Melbourne, Australia, 9 June 2020 | Leigh Rogers

Australia’s top-ranked man Alex de Minaur wants caution in the return to professional tennis.

The world No.26 spoke to The First Serve last night from his Spanish base, where he warned a rushed return to professional tennis could be dangerous.

“We could end up with a lot of players getting injured, that’s my only concern,” he said.

The US Open plans to announce later this month whether or not they will hold their 2020 event, scheduled to begin on 31 August. The French Open hopes to play their rescheduled 2020 event following the New York major.

“It’s all about finding a healthy balance. I can guarantee you that every single tennis player wants to get back out there and start competing again, but you’ve also got to look at the ways the players are going to be treated, their bodies,” De Minaur said on the proposed schedule.

“At the end of the day you can do all the training in the world, put your body through five-hour training sessions each day but nothing compares to competition. The nerves, the stress, everything that happens in a match … that’s going to take a toll on the body.”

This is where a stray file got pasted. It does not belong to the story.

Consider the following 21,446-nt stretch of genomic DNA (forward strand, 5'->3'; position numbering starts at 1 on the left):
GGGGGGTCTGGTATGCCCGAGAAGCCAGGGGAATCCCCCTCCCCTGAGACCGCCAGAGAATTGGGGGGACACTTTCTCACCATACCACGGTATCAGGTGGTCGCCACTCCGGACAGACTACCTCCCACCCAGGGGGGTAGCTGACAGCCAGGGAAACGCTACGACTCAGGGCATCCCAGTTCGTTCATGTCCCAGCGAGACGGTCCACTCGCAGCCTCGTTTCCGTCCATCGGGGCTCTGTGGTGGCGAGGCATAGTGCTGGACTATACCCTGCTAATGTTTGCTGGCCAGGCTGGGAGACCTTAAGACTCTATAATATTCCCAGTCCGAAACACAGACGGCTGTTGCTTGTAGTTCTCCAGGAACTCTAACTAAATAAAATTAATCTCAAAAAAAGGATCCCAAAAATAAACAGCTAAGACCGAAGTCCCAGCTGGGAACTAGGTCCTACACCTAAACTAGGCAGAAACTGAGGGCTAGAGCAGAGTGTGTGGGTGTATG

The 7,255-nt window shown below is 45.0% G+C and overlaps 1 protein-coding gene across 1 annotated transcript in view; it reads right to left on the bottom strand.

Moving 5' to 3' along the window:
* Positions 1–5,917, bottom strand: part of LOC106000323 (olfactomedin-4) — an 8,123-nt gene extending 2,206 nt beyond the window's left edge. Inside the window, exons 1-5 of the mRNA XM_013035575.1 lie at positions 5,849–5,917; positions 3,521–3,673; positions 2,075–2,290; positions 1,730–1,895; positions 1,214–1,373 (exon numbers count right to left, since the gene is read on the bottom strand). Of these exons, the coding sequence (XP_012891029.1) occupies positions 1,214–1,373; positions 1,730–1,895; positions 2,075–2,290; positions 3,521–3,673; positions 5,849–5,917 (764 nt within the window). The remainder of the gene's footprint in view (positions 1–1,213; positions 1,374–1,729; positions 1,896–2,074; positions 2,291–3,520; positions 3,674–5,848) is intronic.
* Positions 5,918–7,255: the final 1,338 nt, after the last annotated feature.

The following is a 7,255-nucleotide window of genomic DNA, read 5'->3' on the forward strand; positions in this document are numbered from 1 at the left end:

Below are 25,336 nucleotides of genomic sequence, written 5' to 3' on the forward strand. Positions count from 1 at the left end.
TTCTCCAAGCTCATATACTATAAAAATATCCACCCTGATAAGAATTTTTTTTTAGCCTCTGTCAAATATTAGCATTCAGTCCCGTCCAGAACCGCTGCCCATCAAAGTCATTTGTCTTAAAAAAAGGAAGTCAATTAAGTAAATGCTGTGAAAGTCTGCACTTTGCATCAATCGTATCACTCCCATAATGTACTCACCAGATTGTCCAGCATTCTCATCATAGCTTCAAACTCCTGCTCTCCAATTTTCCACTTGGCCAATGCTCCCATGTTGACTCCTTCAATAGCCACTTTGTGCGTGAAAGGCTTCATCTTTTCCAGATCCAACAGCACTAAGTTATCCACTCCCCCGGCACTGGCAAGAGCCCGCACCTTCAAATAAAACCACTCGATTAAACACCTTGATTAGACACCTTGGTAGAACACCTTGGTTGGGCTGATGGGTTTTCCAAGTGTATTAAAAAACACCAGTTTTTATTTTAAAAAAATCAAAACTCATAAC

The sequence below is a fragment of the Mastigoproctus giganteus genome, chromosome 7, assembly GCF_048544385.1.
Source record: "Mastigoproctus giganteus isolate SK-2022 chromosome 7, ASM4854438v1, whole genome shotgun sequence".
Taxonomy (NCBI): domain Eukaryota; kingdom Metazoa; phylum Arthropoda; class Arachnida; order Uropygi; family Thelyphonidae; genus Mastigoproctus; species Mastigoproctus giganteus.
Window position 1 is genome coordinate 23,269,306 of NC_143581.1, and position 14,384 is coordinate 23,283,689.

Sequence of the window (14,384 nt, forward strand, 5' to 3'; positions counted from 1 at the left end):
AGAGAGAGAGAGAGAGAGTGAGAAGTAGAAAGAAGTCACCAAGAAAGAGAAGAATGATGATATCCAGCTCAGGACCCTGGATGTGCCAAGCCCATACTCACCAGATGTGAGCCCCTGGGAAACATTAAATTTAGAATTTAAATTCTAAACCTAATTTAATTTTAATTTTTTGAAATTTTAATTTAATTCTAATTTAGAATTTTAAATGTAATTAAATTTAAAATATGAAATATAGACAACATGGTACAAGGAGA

De Minaur hopes all players have opportunities to build match fitness before playing back-to-back Grand Slam tournaments.

“It’s not easy to pick up where you left off,” he warned.

The 21-year-old played his first competitive matches in more than three months over the weekend, participating in a Region of Valencia Tennis Challenge.

De Minaur posted straight-sets wins against world No.53 Pablo Andujar and world No.25 Pablo Carreno Busta to advance to a final showdown against world No.12 Roberto Bautista Agut.

The final was abandoned due to rain, but De Minaur still took many positives out of the event.

“It was great actually. Even though it was technically just practice matches, I used it as opportunity to get back into competing and get those competitive juices flowing again,” he said.

“It felt good to be back on the court, that’s for sure.”

The Australian, who lives in Alicante, described his COVID-19 lockdown experience as difficult.

“It’s definitely been a shock to the system,” he said. “It’s the longest time I’ve spent anywhere in maybe five or six years.”

It has not been all bad news for De Minaur though, who has used the time off tour to heal an abdominal injury that forced him to withdraw from the Australian Open earlier this year.

“I’ve (also) had a chance to spend a lot of time with the family and I’ve recently got a little puppy I’m taking care of – which is taking up a lot of time in my days,” he said.